- Pets and Animals»
Serama Bantams, The Smallest Chicken in the World
Small is the Word!
A new breed of Bantam, to most countries.
The Serama Bantam or Malaysian Serama Bantam, is a relatively new breed of domesticated chicken (fowl) to many parts of the world, originating in Malaysia (in the name).
This tiny breed of bantam chicken is a lightweight even compared to the other smaller breeds of bantam chickens such as the Dutch bantam and the Sebright bantam, only weighing in at an average of 350g (12.3oz), Dutch av weight 565g (20oz) and the Sebright av weight 600g (21oz). So that's two thirds the weight of the once thought small Dutch and Sebright. There not that tall either at an average of 20-23 Cm (8-9in).
They don't need that much space to live in, so they're ideal for small urbanised gardens or they can even be kept as a house pets! I have a trio of these delightful little birds, that is a cockerel (rooster) and 2 hens. In my own experience and opinion any breed of chicken needs companionship of there own kind so a trio is a minimum amount to keep. You can keep all hen Seramas or a cockerel (rooster) with 2 or more girls, but no more than one cock bird in the same pen as fights may or will occur (having said this I've heard that some do keep more than one cock bird in their flock with out any problems, but I never have myself. Also if a clutch of eggs hatch the cockerels from the clutch normally live together OK as a pecking order has already been establish from them being chicks).
You maybe thinking I can't have a cockerel (rooster) in my area? But with the Serama this may not be the case, as the cock bird of the little breed hasn't that much power in it crow, its normally 1/3 of a large fowls cockerels crow. In some instances they do a little croak, or some have a none existent crow (they don't crow at all)! But I suggest before you do make that purchase to check with your local council of laws relating to owning cockerels on your land, or buy from a reputable breeder and ask them if any of their cockerels have a weak crow or none at all.
As I mentioned before they don't take up much space my trio are housed in a 122cm (4ft) rabbit hutch with a run around it measuring 182 cm (6ft) by 122cm (4ft). My run is made up of 61cm (2ft) treated wooden stakes in the ground and around it a good quality galvanised chicken wire (2.5 cm/1 in) holes. The wire is held at the bottom with pegs (mine I use wooden dolly pegs!) to hold the wire to the ground. The top I use a predator mesh (or plant/crop mesh can be used) held on the wire with cable ties 3/4 of the way across the run. This is to prevent the banties from flying out (they are quite flighty little ones! Wing clipping can be done, but myself I don't practice it with any of my chickens). Also to stop predators, such as Hawks, cats etc having a tasty snack! Please note this arrangement isn't 100% predator proof. On my days of work and weather permitting I let them have a roam and a scratch around the whole garden, but again keep and eye out for cats etc, these are tiny birds ( a garden dove size) and are no match for a neighbourhood cat, unlike a large fowl such as a Rhodie or Marans (which sometimes they scare of preying animals through their noisy clucks!).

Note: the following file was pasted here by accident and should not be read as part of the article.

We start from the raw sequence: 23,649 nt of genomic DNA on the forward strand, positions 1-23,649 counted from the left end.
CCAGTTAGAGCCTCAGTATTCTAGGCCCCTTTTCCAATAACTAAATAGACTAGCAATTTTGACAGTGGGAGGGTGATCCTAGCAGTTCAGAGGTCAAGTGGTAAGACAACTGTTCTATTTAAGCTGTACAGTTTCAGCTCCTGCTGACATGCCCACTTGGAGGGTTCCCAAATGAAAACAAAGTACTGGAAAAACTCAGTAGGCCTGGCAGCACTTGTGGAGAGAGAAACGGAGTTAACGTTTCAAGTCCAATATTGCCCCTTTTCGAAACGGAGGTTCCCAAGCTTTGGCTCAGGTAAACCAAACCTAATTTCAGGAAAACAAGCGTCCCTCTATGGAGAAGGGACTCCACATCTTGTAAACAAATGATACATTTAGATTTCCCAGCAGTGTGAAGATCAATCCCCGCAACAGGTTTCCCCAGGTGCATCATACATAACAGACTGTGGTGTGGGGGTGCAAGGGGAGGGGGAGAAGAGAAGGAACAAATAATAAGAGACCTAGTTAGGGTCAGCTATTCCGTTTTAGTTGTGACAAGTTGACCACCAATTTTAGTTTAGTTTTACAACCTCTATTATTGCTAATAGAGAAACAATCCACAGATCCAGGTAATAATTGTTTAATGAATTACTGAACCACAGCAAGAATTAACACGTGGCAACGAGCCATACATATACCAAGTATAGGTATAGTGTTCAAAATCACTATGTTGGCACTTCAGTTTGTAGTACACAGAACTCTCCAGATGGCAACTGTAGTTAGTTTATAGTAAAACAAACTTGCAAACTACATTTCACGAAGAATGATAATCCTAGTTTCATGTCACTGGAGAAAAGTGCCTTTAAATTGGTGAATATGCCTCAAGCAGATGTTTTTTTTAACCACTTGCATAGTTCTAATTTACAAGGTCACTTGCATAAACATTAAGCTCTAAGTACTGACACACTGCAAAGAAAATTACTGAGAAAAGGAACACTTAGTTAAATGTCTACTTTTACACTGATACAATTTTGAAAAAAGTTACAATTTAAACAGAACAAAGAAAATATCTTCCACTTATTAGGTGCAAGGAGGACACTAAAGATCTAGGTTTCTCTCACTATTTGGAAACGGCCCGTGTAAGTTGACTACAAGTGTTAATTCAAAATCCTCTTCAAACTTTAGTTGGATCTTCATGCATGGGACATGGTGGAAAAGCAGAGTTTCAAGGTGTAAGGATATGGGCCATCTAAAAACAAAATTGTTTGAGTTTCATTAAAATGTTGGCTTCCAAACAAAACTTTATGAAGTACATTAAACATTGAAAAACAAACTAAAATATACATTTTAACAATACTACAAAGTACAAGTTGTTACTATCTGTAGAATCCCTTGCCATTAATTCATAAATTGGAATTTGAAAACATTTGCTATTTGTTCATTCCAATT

They eat normal chicken feed (layers pellets), I do crush it a little more, split maize and mixed corn. I give them fresh greens on a regular basis, such as cabbage leaves, spinach, Brussel sprout leaves, grated apple etc. The odd bit of bread is given. Fresh drinking water is always in supply, and a small container of smaller grit is given (normal poultry grit I find is to big, so I give them aviary bird grit or pigeon grit). If you only keep a few Seramas I advise to only get a small bag of pellets and not big bags or sacks as they don't eat a great amount, and a sack would last months and spoil.
If you want a breed for eggs solely, the Serama isn't the one for this purpose! They only lay about 60 eggs or so per year and you need about 4-5 Serama eggs to match a 'normal' hens egg. As with all pets there may come a time when your Serama may unfortunately become ill, with this some signs are the bird doesn't eat and/or drink, their feathers are fluffed up, diarrhea, sickness, comb (crown) and wattles are very pale, nostrils running etc. Anything which doesn't seem normal take your bird to a veterinary surgeon strain away. Also buy a small rabbit hutch/cage to keep it away from the other birds and a heat lamp may help, but please contact a qualified vet.
As for breeding I always use a broody hen for the Serama eggs, as I find the hatch rate better than artificial means. I have two Pilkies (Silkie x Pekin bantam) which make excellent mothers, I find this cross excellent and a pure Silkie can some times suffocate these small Serama chicks with their fur like feathers. I am going to write another Hub in due course on my methods/experiences on using my broodies. I hope this has given you a little useful information.